Sinn Fein is the big loser from the Irish presidential election. Presented with a golden opportunity to set itself out as the principal alternative to a Fine Gael, Fianna Fail, Labour triumvirate, Mary Lou McDonald’s party offered the Republic’s electorate a package so bland that it blended in with the wallpaper.
Surely someone in Sinn Fein must now be asking how the Movement has strayed so far from its core base. Did they really think that they could succeed by wooing the middle-class, a strategy that failed miserably in the past for both Labour and the Workers Party?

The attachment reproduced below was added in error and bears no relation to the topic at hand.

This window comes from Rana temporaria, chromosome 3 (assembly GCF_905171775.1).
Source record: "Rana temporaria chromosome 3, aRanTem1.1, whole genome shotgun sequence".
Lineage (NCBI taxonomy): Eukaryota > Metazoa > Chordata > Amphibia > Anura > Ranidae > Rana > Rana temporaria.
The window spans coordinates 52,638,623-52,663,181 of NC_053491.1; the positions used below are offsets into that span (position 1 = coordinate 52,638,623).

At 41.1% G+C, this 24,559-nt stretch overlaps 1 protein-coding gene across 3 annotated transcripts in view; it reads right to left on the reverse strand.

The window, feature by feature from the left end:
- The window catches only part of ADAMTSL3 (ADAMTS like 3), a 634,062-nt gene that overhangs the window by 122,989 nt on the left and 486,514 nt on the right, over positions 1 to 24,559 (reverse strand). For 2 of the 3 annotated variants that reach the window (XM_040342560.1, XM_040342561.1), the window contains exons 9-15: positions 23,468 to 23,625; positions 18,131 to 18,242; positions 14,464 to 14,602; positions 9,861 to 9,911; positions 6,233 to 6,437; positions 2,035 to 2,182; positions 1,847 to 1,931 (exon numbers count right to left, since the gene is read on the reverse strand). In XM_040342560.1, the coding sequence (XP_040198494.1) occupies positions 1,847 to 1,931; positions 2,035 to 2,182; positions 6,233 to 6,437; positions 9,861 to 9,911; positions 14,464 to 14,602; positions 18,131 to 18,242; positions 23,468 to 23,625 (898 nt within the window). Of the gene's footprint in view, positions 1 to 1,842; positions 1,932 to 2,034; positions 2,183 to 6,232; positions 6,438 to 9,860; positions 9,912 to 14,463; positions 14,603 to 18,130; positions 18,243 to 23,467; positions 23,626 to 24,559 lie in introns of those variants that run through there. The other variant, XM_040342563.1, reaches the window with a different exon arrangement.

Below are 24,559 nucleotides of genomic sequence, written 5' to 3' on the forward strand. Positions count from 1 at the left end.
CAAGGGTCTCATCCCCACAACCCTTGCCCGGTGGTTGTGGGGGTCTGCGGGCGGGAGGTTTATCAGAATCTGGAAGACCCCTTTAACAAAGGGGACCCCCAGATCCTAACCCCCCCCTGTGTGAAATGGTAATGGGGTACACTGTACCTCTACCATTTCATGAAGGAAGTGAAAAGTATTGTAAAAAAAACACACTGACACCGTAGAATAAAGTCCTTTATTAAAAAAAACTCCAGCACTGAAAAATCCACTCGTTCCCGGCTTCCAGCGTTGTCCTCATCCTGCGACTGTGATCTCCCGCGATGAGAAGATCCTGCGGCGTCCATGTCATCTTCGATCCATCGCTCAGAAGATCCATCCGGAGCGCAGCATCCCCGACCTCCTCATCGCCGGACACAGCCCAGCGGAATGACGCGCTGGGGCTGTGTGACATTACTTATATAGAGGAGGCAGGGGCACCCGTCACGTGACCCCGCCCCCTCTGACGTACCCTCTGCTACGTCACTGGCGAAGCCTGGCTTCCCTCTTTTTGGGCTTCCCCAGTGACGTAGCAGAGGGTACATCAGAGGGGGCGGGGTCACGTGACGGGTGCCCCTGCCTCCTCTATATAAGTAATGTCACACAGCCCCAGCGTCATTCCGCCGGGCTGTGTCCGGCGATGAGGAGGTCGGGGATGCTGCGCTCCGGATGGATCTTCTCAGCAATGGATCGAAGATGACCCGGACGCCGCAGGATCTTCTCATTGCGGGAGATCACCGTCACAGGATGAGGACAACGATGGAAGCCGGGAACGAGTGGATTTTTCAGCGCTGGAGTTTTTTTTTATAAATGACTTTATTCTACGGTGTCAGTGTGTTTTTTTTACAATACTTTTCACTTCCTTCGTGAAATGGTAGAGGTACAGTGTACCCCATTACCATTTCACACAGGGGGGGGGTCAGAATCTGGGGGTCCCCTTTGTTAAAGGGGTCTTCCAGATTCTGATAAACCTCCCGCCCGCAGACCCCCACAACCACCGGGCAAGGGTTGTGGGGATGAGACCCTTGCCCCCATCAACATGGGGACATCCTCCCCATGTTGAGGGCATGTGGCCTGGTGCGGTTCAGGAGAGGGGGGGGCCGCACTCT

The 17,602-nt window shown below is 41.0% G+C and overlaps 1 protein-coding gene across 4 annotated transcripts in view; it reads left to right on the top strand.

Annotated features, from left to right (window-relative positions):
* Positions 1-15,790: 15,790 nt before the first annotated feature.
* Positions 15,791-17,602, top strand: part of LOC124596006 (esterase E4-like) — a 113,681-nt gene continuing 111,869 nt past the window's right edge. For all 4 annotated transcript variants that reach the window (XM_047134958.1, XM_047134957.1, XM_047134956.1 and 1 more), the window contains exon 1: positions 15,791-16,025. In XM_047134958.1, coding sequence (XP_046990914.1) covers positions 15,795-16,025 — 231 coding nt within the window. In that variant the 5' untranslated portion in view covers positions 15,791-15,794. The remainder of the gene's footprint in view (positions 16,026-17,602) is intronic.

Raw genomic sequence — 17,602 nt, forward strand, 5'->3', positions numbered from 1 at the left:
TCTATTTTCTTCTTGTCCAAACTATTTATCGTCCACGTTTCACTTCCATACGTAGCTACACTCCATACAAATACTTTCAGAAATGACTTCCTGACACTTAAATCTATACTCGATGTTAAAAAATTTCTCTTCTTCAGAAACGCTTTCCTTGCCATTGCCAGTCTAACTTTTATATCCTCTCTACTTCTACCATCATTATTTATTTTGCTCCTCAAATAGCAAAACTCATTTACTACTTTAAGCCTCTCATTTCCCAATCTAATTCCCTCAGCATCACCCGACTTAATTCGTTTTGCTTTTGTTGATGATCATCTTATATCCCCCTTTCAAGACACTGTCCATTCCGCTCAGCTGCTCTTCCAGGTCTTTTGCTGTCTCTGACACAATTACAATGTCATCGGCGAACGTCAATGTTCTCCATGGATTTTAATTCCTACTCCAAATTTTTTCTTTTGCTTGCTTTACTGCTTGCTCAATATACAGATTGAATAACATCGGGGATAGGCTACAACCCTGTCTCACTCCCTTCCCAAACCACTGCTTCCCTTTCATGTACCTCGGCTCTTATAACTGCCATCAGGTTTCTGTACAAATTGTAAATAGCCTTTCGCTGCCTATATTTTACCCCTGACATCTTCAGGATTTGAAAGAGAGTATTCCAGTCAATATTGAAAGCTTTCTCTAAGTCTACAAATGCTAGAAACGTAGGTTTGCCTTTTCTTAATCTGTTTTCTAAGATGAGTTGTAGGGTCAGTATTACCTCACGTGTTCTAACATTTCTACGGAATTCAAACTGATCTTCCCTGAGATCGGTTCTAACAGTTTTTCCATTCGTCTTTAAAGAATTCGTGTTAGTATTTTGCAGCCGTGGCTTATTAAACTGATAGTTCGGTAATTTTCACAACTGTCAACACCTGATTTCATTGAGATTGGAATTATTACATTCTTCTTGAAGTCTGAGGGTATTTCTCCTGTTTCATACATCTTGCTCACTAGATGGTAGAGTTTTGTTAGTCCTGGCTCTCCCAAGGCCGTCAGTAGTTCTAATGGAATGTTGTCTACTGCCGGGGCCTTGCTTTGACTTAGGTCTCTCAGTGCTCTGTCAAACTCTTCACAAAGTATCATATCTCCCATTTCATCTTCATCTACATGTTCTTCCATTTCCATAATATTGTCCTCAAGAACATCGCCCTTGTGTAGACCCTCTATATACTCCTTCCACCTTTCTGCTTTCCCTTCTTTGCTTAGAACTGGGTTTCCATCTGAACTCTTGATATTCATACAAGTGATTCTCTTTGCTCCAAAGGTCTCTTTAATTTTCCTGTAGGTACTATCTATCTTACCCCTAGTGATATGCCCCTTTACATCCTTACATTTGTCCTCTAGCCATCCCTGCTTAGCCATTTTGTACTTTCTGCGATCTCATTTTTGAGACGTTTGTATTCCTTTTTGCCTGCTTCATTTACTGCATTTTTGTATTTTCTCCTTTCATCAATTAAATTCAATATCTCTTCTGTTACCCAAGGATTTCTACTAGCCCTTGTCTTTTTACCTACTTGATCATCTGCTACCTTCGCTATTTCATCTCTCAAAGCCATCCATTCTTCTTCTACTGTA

The choice of Liadh Ní Riada was not the cause of their problem. It was the thinking that led them to choose Ms Ní Riada that lies at the heart of her and the party’s rejection. Misreading the political situation and believing that rebranding as a middle-of-the-road, conviction-less, liberal, soft on business but above all no-longer-Provo organisation would seal the deal was a major blunder.
Moreover, this misconception did not start with the presidential election. The party that was caught flat-footed at the beginning of the anti water tax campaign, has changed direction on the EU, with all that implies for its economic outlook. In a two-tier economy there is no middle ground.
Unable to decide which side of the fence to stand on has opened the door to the type of Trump-like populism that took Peter Casey from obscurity to winning 23% of votes cast in the recent election.
The need to continue constructing a dynamic socialist republican mass movement remains an imperative.